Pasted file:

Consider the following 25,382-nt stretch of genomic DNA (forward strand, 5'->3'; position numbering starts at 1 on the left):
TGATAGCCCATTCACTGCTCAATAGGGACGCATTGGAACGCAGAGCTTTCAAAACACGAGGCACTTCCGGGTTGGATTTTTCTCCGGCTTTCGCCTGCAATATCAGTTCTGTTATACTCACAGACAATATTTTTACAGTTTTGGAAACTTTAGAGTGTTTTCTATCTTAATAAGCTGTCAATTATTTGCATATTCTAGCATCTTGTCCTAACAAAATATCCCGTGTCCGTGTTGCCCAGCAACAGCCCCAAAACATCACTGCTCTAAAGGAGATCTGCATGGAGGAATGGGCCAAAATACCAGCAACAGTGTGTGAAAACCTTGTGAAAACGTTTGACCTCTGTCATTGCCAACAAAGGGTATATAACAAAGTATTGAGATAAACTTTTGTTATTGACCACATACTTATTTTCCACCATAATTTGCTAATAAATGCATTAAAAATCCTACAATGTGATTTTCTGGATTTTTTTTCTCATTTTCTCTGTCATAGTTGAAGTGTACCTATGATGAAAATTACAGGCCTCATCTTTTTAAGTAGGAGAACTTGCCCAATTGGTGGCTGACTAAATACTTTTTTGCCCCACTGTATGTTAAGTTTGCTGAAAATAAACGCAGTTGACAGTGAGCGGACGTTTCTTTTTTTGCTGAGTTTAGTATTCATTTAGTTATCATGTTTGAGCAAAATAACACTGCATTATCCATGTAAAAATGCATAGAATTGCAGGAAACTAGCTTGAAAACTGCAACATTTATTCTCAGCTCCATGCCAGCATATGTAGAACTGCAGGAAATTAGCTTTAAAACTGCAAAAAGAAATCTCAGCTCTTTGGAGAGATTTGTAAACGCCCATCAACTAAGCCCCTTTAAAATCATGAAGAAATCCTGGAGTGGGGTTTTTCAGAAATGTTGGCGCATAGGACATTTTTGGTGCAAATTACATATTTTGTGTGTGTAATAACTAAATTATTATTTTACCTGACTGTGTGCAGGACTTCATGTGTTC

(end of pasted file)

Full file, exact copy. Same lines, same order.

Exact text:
Consider the following 25,382-nt stretch of genomic DNA (forward strand, 5'->3'; position numbering starts at 1 on the left):
TGATAGCCCATTCACTGCTCAATAGGGACGCATTGGAACGCAGAGCTTTCAAAACACGAGGCACTTCCGGGTTGGATTTTTCTCCGGCTTTCGCCTGCAATATCAGTTCTGTTATACTCACAGACAATATTTTTACAGTTTTGGAAACTTTAGAGTGTTTTCTATCTTAATAAGCTGTCAATTATTTGCATATTCTAGCATCTTGTCCTAACAAAATATCCCGTGTCCGTGTTGCCCAGCAACAGCCCCAAAACATCACTGCTCTAAAGGAGATCTGCATGGAGGAATGGGCCAAAATACCAGCAACAGTGTGTGAAAACCTTGTGAAAACGTTTGACCTCTGTCATTGCCAACAAAGGGTATATAACAAAGTATTGAGATAAACTTTTGTTATTGACCACATACTTATTTTCCACCATAATTTGCTAATAAATGCATTAAAAATCCTACAATGTGATTTTCTGGATTTTTTTTCTCATTTTCTCTGTCATAGTTGAAGTGTACCTATGATGAAAATTACAGGCCTCATCTTTTTAAGTAGGAGAACTTGCCCAATTGGTGGCTGACTAAATACTTTTTTGCCCCACTGTATGTTAAGTTTGCTGAAAATAAACGCAGTTGACAGTGAGCGGACGTTTCTTTTTTTGCTGAGTTTAGTATTCATTTAGTTATCATGTTTGAGCAAAATAACACTGCATTATCCATGTAAAAATGCATAGAATTGCAGGAAACTAGCTTGAAAACTGCAACATTTATTCTCAGCTCCATGCCAGCATATGTAGAACTGCAGGAAATTAGCTTTAAAACTGCAAAAAGAAATCTCAGCTCTTTGGAGAGATTTGTAAACGCCCATCAACTAAGCCCCTTTAAAATCATGAAGAAATCCTGGAGTGGGGTTTTTCAGAAATGTTGGCGCATAGGACATTTTTGGTGCAAATTACATATTTTGTGTGTGTAATAACTAAATTATTATTTTACCTGACTGTGTGCAGGACTTCATGTGTTC